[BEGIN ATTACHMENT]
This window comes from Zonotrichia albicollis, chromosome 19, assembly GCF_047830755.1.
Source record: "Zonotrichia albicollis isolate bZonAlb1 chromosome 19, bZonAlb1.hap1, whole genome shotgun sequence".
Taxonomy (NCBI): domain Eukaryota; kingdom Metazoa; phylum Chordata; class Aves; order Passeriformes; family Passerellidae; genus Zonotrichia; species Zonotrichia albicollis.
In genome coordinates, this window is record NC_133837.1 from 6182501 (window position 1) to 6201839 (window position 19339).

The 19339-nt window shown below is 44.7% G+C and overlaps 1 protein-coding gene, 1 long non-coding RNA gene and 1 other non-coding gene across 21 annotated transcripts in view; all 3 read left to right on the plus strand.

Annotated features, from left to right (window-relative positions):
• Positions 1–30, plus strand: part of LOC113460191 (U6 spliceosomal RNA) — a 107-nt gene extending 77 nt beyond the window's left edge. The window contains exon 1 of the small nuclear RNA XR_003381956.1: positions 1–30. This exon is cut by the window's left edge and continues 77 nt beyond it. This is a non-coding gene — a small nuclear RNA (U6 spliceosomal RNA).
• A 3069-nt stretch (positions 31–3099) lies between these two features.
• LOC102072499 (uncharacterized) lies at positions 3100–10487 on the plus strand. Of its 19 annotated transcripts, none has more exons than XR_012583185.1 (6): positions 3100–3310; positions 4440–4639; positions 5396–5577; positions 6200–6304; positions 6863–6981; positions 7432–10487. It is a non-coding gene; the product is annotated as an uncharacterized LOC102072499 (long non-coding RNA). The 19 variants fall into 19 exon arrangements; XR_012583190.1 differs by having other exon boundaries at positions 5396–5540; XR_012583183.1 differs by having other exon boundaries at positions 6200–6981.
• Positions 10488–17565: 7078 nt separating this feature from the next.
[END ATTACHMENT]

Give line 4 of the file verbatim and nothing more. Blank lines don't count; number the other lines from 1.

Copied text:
In genome coordinates, this window is record NC_133837.1 from 6182501 (window position 1) to 6201839 (window position 19339).